About these prisoners: Numbers of these men were drunk, and officers too. One Colonel was so drunk that he did not know he was captured, or what had happened. The explanation of this fact, I do not profess to know, but this was what the men themselves told us, “That before they charged, heavy rations of whiskey were issued, and the men made to drink it. I know that indignant denial has been made of this charge, that the Federal soldiers were made drunk to send them in, but this I do certainly know, as an eye witness, and hundreds of our men know it too, that here, on the Spottsylvania line, and at Cold Harbor, and other times in this campaign, we captured numbers of the men, assaulting our lines, who were very drunk, and said they were made to drink. And this fact is one reason for the carnage among them, and the light loss they inflicted upon us. It made their men shoot wildly, and the moment our men saw this, they could, with the cooler aim, send death into their ranks. These hundreds of men going, drunk, to face death was a horrible sight; it is a horrible thought, but it was a fact.

Is that facing death with Honor ?

Friday, August 29, 2014

Cold Harbor --

I have run across a great book --
By Craig L Symonds

Battles described on one page with an accompanying map !

Great stuff for a guy with a short attention span !

Today I read about a number of battles, the one at Cold Harbor stuck in my mind.

If you don't read anything else, read the last paragraph. Please !




 On the third anniversary of the founding of our organization, the Va Flaggers are pleased to announce the completion of our third Interstate Flag project. Last month, a 9x12 Army of Tennessee pattern Confederate Battle Flag was quietly hoisted up a 45’ pole, high on a hill, on a parcel of land adjacent to north bound Interstate 295, near Cold Harbor. Raised just days after the 100th Anniversary of the dedication of the Hanover County Confederate Monument, she will fly as a living, breathing reminder of the courage and sacrifice of our Confederate Veterans. This memorial was made possible through the diligence of several Va Flaggers, the continued and generous support from folks across the U.S., and the dogged determination of one 15 year old boy to honor his Confederate ancestors, several of whom fought in battles in Hanover County.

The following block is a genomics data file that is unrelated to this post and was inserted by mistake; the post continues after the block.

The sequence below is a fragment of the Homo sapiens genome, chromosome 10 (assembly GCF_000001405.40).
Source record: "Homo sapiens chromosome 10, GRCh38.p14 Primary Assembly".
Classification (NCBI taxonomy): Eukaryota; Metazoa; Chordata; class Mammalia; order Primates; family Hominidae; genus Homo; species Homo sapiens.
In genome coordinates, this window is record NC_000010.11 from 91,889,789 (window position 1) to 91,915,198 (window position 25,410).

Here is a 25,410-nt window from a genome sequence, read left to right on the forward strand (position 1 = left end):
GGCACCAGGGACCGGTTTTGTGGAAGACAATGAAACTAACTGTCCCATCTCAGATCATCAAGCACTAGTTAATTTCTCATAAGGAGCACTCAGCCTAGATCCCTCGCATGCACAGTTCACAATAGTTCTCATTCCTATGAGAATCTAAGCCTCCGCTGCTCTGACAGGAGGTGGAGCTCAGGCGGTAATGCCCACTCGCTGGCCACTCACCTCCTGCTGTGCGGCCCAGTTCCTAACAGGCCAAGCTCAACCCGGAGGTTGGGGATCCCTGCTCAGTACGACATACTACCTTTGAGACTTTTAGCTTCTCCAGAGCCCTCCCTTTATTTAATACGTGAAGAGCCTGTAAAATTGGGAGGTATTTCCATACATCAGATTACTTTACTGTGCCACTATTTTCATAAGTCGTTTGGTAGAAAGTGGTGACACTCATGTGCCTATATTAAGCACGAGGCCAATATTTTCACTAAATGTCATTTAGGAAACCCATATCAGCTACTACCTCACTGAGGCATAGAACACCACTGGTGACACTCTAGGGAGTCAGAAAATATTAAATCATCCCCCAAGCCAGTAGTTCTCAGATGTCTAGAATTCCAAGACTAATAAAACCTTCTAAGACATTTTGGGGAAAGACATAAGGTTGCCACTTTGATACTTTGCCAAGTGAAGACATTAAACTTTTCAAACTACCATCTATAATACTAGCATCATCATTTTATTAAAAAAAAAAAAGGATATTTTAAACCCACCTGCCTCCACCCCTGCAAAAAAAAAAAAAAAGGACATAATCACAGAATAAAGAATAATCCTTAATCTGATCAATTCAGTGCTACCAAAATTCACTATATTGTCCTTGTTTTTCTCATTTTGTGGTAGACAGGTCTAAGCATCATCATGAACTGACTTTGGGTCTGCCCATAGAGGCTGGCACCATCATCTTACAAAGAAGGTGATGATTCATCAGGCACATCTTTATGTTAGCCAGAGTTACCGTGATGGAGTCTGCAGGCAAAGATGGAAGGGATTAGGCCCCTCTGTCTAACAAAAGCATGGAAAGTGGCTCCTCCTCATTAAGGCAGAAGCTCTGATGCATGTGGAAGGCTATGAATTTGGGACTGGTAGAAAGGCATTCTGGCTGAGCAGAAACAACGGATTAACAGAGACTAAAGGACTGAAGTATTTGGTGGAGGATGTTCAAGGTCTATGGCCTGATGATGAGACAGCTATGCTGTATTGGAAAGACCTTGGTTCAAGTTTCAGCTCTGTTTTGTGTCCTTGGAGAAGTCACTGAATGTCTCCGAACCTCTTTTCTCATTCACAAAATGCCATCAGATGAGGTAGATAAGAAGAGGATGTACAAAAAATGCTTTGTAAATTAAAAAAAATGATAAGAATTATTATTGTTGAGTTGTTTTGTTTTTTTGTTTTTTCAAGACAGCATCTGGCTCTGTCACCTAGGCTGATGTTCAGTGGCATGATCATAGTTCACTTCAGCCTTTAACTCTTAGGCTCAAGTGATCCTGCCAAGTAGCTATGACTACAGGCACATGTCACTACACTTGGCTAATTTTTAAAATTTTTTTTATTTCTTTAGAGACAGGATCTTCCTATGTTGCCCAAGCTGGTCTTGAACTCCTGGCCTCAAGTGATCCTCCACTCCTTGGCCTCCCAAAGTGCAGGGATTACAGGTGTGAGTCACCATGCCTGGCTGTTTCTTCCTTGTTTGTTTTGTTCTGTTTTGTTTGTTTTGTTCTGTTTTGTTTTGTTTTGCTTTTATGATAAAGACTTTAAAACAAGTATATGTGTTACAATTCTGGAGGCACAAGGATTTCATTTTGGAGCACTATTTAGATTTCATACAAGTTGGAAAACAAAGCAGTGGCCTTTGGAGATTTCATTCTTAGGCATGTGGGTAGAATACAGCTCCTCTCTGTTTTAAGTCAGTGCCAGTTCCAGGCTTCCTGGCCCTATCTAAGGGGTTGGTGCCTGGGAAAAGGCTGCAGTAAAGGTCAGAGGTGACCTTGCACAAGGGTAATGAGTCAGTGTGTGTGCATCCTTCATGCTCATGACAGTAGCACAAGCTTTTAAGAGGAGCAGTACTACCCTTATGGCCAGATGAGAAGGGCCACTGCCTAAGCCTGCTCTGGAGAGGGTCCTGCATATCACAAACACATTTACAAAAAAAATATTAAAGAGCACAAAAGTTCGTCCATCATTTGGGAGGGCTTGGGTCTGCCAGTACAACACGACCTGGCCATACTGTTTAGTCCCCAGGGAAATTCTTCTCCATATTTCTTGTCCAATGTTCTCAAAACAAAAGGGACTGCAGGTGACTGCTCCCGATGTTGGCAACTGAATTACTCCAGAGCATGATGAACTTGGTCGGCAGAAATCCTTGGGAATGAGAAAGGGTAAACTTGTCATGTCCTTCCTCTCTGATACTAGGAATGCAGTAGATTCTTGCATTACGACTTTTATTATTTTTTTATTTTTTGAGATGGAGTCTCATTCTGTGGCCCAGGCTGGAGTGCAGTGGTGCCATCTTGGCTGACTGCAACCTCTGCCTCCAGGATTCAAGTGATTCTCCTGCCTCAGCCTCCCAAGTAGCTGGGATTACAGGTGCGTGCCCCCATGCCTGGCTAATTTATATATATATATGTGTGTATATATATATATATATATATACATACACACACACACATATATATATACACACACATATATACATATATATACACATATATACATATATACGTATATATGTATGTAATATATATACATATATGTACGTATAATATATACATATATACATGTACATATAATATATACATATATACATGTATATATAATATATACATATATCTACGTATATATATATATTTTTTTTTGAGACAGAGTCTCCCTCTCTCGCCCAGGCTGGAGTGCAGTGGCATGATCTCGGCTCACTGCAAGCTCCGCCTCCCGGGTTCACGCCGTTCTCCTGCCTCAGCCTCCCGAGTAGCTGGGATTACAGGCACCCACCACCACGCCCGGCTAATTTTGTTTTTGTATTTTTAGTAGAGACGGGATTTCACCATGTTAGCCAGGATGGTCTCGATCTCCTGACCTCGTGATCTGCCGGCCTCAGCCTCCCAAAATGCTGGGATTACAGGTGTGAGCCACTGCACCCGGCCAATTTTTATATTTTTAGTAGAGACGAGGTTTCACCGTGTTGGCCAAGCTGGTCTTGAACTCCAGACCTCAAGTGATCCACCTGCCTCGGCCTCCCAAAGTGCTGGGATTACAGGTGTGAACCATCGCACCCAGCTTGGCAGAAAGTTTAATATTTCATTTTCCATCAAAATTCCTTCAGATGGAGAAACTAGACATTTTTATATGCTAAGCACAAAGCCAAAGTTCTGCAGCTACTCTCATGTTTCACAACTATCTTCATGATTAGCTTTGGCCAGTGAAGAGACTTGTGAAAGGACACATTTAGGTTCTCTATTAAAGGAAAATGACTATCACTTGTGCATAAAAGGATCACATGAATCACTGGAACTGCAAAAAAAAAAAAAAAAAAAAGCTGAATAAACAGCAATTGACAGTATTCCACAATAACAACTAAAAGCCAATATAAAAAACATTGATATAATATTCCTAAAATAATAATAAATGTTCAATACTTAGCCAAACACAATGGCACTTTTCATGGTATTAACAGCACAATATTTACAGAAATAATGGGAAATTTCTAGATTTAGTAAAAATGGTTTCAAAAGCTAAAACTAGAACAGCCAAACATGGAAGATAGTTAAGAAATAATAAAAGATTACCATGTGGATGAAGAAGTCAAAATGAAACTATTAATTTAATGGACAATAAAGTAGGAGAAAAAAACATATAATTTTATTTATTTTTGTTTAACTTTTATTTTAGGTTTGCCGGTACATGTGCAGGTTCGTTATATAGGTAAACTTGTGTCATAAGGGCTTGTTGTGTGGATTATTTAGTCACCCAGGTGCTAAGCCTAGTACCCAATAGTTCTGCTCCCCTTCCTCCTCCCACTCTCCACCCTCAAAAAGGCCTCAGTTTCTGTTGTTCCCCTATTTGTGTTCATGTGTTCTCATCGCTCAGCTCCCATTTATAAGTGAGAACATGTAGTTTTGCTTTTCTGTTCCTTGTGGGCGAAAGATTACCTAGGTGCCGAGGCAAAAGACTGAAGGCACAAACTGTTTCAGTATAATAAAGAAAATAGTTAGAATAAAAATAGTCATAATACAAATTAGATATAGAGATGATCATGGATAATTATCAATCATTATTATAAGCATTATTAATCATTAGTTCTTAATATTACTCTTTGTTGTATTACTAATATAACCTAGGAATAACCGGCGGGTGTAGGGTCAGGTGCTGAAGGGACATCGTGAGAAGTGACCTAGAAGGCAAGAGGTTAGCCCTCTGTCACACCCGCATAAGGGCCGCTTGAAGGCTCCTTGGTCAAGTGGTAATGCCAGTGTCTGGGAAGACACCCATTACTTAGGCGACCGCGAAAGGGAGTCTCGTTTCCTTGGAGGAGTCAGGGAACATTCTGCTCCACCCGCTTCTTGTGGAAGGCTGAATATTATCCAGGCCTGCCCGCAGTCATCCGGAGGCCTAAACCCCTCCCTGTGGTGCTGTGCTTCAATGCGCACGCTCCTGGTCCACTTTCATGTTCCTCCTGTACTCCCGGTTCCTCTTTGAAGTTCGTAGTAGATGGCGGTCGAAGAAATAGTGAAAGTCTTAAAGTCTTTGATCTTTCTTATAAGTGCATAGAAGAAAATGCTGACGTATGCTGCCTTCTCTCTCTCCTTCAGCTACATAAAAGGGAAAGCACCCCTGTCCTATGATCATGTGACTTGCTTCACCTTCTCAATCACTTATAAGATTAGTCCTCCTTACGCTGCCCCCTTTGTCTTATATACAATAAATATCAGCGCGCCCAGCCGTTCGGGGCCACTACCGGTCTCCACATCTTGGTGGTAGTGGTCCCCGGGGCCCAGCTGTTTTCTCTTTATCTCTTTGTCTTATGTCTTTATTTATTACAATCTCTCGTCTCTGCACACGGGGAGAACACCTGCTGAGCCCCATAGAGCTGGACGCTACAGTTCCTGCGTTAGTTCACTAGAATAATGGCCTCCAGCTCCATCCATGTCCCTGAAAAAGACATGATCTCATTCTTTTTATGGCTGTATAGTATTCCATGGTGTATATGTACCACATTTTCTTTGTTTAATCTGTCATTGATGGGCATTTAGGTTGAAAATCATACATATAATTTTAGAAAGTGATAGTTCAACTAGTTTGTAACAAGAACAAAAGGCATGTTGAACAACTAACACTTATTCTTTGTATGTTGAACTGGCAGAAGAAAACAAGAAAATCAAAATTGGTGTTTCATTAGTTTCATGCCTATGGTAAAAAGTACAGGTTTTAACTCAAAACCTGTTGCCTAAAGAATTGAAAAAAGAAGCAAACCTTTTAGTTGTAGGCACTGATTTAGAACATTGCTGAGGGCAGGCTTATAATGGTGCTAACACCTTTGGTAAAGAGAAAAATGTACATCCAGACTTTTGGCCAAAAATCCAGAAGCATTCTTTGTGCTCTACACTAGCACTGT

WHEREAS, in April 1861, the Commonwealth of Virginia, in order to retain her honor, exercised her Constitutional Right to secede from the Union; and

WHEREAS, Virginia, known as the Mother of States and Statesmen, did not make this decision lightly but only after exhaustive efforts to bring about a peaceful resolution to the issues which divided Southern and Northern states failed; and

WHEREAS, the sons of Hanover County, Virginia heeded the call of their Mother State by the tens of thousands to defend their country, their Commonwealth, their home and their family from an invading army; and

WHEREAS, these brave Virginians of Hanover County fought in the Confederate Armed Forces alongside other men from across the South; and

WHEREAS, these men sacrificed their all and spilled their blood defending the sacred soil of both Hanover County and Virginia; and

WHEREAS, their sacrifices Hallowed the Ground of Hanover County such as Hanover Courthouse, Mechanicsville, Gaines Mill, Seven Days, First and Second Cold Harbor, Haw’s Shop/Enon Church, Peake’s Station, Beaverdam, Watt House, North Anna and many other battlefields; and

WHEREAS, Richmond, Virginia, was the Capital of the Confederate States of America and the wartime home of President Jefferson Davis and many Hanoverians protected and served this Capital; and

WHEREAS, we must never forget the sacrifices made by the women of the South, who with every ounce of their being supported their men in uniform, undertook the duties normally performed by men, and suffered along with their children, and other citizens untold horrors in a war torn land; and

WHEREAS, “after four years of arduous service marked by unsurpassed courage and fortitude”, as General Robert E. Lee so eloquently wrote, the war for Southern Independence ended for the fabled Army of Northern Virginia on April 9, 1865; and

WHEREAS, the honorable blood of such brave Virginians from Hanover County such as John Tyler, Captain William Latane, Edmund Ruffin, and the thousands of known and unknown heroes of Hanover County, Virginia flows through the veins of thousands of its citizens; and WHEREAS, it is the sworn duty and privilege of the citizens of Hanover County to encourage education within Hanover County, defend the good name of Hanover County, and to teach and promote the true history of the Hanover County to future generations;

THEREFORE, the Virginia Flaggers do hereby dedicate the I-295 Cold Harbor Memorial Confederate Battle Flag in honor of the sons of Hanover County, and in memory of all Confederate Soldiers who fought, bled, and died on her soil.